This research was supported by awards from Portland State University’s Venture Development Fund and the Faculty Enhancement program. A grant from Portland State University’s Internationalization Council is also acknowledged.
Advanced Structural and Chemical Imaging
Scanning tunneling microscopy, Scanning probe microscopy, Crystallography
Crystallographic image processing (CIP) techniques may be utilized in scanning probe microscopy (SPM) to glean information that has been obscured by signals from multiple probe tips. This may be of particular importance for scanning tunneling microscopy (STM) and requires images from samples that are periodic in two dimensions (2D). The image-forming current for double-tips in STM is derived with a slight modification of the independent-orbital approximation (IOA) to allow for two or more tips. Our analysis clarifies why crystallographic averaging works well in removing the effects of a blunt STM tip (that consists of multiple mini-tips) from recorded 2D periodic images and also outlines the limitations of this image-processing technique for certain spatial separations of STM double-tips. Simulations of multiple mini-tip effects in STM images (that ignore electron interference effects) may be understood as modeling multiple mini-tip (or tip shape) effects in images that were recorded with other types of SPMs as long as the lateral sample feature sizes to be imaged are much larger than the effective scanning probe tip sizes.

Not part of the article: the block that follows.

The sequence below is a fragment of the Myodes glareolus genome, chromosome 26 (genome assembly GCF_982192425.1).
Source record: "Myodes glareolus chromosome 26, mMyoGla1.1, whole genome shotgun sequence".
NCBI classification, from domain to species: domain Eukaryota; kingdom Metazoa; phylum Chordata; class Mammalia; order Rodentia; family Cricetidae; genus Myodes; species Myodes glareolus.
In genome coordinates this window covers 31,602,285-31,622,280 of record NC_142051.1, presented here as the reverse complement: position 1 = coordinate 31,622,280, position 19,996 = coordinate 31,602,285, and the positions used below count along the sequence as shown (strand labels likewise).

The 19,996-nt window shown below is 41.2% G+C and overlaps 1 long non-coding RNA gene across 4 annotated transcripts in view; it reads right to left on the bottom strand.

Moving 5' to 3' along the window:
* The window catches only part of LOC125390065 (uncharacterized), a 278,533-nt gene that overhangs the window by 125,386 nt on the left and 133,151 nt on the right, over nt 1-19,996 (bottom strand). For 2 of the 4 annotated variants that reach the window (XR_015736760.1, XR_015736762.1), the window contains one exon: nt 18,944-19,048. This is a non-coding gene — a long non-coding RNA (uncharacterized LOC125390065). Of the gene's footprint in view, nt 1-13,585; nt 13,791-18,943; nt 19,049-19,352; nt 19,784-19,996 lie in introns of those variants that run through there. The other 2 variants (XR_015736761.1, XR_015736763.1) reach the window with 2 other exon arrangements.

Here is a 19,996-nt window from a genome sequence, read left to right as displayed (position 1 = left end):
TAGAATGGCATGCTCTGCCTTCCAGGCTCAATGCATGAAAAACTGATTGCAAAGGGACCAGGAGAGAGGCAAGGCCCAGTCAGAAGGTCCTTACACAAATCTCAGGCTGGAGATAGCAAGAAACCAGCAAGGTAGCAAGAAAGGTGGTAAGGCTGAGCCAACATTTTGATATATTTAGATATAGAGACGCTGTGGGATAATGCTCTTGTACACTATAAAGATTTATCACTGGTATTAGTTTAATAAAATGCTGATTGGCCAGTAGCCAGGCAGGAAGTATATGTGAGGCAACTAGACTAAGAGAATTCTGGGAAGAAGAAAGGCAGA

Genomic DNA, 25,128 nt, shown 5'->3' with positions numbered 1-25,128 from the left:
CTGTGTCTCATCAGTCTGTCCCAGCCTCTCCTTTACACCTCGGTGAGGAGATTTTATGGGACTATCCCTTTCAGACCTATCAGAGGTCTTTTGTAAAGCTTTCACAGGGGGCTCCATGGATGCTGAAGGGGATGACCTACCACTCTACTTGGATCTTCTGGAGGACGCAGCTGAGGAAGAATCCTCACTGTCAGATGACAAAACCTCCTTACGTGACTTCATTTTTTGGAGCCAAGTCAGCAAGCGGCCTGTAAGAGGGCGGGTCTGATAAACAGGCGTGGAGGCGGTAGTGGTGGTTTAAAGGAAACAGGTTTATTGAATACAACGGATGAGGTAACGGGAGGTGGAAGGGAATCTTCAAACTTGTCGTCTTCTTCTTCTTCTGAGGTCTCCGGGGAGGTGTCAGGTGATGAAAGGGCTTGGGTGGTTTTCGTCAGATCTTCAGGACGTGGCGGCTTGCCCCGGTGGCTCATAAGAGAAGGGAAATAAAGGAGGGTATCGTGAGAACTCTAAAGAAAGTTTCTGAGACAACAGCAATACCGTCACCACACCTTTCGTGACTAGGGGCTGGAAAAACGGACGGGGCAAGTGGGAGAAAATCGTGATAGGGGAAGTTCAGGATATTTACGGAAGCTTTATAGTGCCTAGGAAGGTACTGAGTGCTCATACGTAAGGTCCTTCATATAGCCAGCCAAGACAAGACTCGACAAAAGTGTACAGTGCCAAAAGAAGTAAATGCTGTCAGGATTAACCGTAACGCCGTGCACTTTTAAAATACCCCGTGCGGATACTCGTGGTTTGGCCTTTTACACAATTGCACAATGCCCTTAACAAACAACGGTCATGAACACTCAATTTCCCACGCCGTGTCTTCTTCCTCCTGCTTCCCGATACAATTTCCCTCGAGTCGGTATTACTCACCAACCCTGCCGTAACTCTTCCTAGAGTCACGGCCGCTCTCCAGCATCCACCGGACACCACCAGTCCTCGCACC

Straton, J. C., Moon, B., Bilyeu, T. T., & Moeck, P. (2015). Removal of multiple-tip artifacts from scanning tunneling microscope images by crystallographic averaging. Advanced Structural and Chemical Imaging, 1(1), 14.